Howe, who swims with Palo Alto Stanford Aquatics, earned the gold medal in the 100 backstroke at the Speedo Junior National Championship. She just edged Lacey Locke by six hundredths of a second at the Avery Aquatic Center at Stanford, clocking 1:02.77 to qualify for next summer's Olympic Trials.
"I looked up at the board and just was really shocked that I got in first," Howe said.
Since Howe began competitive swimming, she worked with Bruce Smith, her developmental coach at PASA's Alpine site in Portola Valley. Less than a year ago she moved up to work with Tony Batis, and the Aug. 11 final was the first individual final in which she qualified at the Junior Nationals.
Batis said Smith "did a great job in getting her to where she was ready to be a senior-level athlete.
"I would be lying to say that, 'OK, I waved the magic wand and she got fast,'" Batis said. "Bruce did a great job of developing her and getting her to this level. I was able to piggyback on that."
That didn't make the victory any less surprising though.
"I won't lie to you, that was a surprise," Batis said. "She's been kind of up and down over the last week and a half, but in spurts she has shown signs that she could be awesome."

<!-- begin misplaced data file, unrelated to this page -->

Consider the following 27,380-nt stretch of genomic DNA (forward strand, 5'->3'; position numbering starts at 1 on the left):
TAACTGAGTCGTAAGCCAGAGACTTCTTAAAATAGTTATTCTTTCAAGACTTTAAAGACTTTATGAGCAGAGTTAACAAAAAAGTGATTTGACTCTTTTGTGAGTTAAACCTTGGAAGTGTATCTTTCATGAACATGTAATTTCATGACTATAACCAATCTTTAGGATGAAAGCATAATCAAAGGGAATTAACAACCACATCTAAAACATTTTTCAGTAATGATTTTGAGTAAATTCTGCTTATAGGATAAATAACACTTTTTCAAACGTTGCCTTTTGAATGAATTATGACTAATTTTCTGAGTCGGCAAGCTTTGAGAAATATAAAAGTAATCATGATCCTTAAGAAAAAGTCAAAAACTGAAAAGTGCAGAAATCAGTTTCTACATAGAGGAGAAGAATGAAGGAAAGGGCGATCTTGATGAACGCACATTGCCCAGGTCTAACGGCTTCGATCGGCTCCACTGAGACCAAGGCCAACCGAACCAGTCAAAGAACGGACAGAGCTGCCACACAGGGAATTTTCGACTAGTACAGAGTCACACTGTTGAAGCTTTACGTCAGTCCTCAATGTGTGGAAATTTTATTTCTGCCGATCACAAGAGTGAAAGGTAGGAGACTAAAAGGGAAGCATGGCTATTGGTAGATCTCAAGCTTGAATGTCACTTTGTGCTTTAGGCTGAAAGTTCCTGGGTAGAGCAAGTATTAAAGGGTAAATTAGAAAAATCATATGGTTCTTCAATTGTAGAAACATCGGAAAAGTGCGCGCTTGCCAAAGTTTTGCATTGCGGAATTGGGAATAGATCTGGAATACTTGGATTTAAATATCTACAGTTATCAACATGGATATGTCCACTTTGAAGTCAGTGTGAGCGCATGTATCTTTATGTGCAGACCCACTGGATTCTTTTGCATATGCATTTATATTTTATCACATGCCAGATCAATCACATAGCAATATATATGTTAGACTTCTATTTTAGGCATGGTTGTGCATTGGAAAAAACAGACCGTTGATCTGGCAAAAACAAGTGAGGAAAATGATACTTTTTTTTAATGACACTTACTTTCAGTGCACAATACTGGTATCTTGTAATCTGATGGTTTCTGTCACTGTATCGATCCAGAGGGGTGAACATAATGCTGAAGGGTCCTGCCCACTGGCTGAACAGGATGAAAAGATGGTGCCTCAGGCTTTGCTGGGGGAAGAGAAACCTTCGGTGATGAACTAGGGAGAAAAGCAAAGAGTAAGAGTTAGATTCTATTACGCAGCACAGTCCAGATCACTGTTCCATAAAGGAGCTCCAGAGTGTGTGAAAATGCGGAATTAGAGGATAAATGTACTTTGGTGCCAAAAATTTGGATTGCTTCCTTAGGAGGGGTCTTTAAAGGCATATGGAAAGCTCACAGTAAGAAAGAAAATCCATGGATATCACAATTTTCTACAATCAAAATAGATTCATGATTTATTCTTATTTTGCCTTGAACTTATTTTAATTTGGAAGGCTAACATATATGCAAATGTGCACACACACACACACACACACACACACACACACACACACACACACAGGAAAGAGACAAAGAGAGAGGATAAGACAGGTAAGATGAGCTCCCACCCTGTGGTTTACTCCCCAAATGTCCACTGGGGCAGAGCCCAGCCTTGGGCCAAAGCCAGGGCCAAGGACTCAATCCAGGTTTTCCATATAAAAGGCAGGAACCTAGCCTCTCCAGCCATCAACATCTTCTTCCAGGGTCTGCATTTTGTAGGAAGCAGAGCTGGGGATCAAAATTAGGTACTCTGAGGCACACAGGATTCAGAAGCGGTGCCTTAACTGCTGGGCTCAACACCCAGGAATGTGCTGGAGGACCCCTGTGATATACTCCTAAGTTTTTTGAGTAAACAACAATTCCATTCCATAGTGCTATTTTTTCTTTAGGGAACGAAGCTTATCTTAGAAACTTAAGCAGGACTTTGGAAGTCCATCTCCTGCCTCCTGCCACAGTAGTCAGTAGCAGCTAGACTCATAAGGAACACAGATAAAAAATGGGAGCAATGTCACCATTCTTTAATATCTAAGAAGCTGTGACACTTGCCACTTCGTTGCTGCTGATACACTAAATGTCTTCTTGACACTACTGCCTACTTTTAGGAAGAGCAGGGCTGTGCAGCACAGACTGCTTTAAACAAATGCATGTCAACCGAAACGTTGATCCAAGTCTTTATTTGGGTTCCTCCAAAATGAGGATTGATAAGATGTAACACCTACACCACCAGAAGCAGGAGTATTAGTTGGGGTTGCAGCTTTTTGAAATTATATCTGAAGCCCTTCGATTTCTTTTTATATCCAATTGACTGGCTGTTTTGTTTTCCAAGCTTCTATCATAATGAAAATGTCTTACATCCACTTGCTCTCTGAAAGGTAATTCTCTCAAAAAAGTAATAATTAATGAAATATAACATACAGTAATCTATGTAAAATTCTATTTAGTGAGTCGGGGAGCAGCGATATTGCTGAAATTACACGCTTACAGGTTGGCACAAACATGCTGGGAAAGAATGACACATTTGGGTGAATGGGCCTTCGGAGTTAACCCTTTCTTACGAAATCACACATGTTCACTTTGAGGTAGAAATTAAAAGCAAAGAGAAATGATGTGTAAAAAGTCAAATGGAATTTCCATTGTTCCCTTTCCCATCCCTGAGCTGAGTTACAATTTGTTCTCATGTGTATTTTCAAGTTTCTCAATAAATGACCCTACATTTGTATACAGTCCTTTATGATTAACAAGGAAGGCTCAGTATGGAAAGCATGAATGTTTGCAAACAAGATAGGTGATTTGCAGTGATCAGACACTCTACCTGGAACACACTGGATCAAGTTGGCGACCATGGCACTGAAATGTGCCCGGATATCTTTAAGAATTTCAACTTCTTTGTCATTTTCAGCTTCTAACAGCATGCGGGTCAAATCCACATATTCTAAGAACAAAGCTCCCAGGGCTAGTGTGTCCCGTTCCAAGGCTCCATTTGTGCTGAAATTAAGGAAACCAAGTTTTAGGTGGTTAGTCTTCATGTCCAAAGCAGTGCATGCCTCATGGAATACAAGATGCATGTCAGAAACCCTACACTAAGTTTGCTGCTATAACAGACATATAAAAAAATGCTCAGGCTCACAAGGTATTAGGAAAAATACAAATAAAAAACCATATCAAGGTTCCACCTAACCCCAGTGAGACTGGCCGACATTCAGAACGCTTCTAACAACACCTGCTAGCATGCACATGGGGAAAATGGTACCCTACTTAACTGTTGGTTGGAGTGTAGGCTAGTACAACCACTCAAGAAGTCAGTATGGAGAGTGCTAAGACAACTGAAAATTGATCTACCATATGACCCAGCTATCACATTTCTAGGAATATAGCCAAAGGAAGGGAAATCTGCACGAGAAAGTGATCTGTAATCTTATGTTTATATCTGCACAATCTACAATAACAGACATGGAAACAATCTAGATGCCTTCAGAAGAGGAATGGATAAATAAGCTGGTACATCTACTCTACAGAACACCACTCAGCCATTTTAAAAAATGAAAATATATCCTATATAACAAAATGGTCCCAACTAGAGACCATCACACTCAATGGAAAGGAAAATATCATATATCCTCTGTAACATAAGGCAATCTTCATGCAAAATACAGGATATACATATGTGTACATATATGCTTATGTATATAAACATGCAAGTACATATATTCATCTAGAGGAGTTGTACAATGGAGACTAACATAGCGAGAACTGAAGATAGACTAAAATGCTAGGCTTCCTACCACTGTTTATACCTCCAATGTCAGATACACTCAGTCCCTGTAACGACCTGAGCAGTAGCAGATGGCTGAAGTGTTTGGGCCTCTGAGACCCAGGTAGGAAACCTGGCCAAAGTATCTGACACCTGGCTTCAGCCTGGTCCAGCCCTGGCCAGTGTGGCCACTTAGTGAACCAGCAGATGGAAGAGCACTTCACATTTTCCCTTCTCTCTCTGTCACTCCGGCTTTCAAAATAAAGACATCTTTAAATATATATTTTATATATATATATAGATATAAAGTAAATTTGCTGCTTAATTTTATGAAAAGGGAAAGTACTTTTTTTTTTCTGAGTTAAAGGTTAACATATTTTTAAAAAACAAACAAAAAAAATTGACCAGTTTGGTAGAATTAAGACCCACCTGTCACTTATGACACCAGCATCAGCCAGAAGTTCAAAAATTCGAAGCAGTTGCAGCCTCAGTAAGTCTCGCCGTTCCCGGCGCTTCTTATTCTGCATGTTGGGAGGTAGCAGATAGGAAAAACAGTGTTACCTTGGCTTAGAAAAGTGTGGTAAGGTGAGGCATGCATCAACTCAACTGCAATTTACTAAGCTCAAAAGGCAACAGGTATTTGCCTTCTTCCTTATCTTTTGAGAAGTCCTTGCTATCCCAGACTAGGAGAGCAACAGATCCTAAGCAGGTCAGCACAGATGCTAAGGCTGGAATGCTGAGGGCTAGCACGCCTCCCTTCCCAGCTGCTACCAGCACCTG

Howe sat in fourth place after the first 50 meters, but even that represented overcoming a pitfall in which she has sometimes found herself.
"Normally I tend to go out kind of slow and really back-half races," Howe said. "So I think the goal for me was just to really go out fast and really just try to hang on."
Howe was pushed to the finish by three other swimmers who were within .20 seconds of her at the finish line.
"Even at the end of the race, I still thought she was in about third or fourth," Batis said.
Less than an hour later, Howe was back in the pool, achieving even greater success as she, along with PASA teammates Jasmine Tosky, Rachael Acker and Alicia Grima, set a Junior Nationals record in the 800 freestyle relay. The foursome's time of 8:12.40 crushed the field by nearly six seconds and broke the meet record that Howe and Tosky helped set a year ago.
"The depth that we have right now is pretty unparalleled, but I think that's just a result of our program growing," Batis said. "We've got a lot of sites, a lot of talented kids coming up."